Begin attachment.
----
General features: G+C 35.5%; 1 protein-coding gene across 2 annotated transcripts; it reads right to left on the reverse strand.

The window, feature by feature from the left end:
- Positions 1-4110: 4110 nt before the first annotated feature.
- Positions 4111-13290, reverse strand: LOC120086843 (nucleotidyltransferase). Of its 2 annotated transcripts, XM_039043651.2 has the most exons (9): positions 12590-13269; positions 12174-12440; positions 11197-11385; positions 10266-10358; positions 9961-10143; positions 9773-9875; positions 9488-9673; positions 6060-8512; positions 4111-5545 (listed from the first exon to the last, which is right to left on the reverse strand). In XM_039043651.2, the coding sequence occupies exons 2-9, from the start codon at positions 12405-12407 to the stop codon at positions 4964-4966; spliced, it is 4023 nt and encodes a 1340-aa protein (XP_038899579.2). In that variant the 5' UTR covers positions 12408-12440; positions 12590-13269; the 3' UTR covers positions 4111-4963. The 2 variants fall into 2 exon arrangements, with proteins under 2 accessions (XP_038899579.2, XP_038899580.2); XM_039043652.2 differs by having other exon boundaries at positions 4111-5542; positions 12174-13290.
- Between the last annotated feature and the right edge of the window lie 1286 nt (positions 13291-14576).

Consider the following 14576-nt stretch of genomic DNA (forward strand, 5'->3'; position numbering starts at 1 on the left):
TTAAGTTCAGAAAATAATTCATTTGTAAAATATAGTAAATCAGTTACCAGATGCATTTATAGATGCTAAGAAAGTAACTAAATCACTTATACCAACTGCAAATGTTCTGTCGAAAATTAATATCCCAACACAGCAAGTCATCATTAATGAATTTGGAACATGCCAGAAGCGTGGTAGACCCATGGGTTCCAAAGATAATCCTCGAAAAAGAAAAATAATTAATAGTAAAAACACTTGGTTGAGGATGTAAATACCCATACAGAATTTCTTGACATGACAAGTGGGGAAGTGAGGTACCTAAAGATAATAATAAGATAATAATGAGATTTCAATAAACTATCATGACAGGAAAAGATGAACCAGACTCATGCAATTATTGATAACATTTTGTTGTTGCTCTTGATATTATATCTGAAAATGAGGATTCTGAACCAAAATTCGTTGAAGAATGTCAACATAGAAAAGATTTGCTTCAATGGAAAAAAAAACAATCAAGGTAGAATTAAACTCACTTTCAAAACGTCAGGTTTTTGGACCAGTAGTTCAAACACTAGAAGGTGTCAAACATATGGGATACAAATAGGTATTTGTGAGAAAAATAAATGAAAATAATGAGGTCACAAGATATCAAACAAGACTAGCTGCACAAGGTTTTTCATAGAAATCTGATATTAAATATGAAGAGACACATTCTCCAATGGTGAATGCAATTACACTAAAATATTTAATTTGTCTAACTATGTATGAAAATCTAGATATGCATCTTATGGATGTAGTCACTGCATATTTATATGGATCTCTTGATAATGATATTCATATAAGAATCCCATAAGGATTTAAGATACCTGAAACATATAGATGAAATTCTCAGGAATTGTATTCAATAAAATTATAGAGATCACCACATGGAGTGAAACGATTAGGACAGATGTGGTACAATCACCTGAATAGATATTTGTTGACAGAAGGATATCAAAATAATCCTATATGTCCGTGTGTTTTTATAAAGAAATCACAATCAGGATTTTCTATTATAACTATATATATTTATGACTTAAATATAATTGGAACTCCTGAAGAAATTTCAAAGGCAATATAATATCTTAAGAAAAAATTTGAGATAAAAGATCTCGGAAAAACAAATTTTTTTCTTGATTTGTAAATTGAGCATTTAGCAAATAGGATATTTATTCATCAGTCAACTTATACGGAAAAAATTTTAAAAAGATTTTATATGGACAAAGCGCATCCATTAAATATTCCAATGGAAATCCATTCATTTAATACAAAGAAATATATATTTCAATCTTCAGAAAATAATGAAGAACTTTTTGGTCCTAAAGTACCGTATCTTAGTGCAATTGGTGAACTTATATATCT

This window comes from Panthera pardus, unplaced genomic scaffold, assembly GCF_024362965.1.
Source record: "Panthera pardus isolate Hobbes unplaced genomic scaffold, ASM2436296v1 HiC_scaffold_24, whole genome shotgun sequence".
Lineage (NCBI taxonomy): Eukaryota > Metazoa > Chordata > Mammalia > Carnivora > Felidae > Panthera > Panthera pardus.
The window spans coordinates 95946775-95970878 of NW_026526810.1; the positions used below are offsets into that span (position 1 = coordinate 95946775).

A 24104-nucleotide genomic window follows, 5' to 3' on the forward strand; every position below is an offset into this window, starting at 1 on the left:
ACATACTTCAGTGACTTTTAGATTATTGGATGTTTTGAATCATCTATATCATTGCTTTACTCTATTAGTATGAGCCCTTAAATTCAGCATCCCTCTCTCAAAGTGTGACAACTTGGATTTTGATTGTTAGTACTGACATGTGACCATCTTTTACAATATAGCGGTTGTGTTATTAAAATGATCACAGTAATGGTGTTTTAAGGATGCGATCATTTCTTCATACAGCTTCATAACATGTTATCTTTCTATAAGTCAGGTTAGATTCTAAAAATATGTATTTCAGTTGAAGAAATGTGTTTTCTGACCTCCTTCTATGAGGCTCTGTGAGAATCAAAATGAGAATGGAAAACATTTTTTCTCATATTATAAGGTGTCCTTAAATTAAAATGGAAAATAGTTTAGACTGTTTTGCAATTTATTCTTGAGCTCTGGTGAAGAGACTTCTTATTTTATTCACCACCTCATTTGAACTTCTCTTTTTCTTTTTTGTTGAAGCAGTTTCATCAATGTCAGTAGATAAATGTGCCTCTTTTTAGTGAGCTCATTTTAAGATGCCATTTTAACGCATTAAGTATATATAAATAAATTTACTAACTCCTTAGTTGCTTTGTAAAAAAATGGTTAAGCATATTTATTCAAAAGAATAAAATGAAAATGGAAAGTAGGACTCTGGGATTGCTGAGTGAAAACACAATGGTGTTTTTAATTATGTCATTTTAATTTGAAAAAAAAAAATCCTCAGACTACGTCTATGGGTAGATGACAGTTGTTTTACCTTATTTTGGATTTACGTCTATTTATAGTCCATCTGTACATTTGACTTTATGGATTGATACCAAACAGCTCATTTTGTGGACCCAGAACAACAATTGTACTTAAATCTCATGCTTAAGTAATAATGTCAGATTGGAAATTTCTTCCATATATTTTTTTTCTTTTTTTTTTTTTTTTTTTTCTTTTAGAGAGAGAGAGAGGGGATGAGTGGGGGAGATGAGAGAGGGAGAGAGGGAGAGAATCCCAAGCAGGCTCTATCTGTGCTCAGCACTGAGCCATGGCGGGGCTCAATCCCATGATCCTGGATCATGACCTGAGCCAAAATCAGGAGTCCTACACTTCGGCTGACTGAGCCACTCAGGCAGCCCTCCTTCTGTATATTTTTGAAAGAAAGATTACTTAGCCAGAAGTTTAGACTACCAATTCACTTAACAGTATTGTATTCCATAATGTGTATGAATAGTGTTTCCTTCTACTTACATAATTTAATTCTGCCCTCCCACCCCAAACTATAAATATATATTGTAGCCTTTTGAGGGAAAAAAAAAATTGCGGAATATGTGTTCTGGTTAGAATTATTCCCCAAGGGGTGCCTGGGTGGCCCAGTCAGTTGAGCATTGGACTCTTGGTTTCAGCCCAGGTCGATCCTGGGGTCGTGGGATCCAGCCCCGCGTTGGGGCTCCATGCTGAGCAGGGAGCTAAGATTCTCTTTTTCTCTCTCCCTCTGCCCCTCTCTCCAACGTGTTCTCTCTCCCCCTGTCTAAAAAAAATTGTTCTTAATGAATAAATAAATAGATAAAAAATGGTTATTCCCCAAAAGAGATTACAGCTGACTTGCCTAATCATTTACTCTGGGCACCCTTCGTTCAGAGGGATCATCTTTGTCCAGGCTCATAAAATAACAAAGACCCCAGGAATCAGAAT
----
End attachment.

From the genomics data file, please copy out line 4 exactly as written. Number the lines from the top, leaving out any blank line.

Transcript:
- Positions 4111-13290, reverse strand: LOC120086843 (nucleotidyltransferase). Of its 2 annotated transcripts, XM_039043651.2 has the most exons (9): positions 12590-13269; positions 12174-12440; positions 11197-11385; positions 10266-10358; positions 9961-10143; positions 9773-9875; positions 9488-9673; positions 6060-8512; positions 4111-5545 (listed from the first exon to the last, which is right to left on the reverse strand). In XM_039043651.2, the coding sequence occupies exons 2-9, from the start codon at positions 12405-12407 to the stop codon at positions 4964-4966; spliced, it is 4023 nt and encodes a 1340-aa protein (XP_038899579.2). In that variant the 5' UTR covers positions 12408-12440; positions 12590-13269; the 3' UTR covers positions 4111-4963. The 2 variants fall into 2 exon arrangements, with proteins under 2 accessions (XP_038899579.2, XP_038899580.2); XM_039043652.2 differs by having other exon boundaries at positions 4111-5542; positions 12174-13290.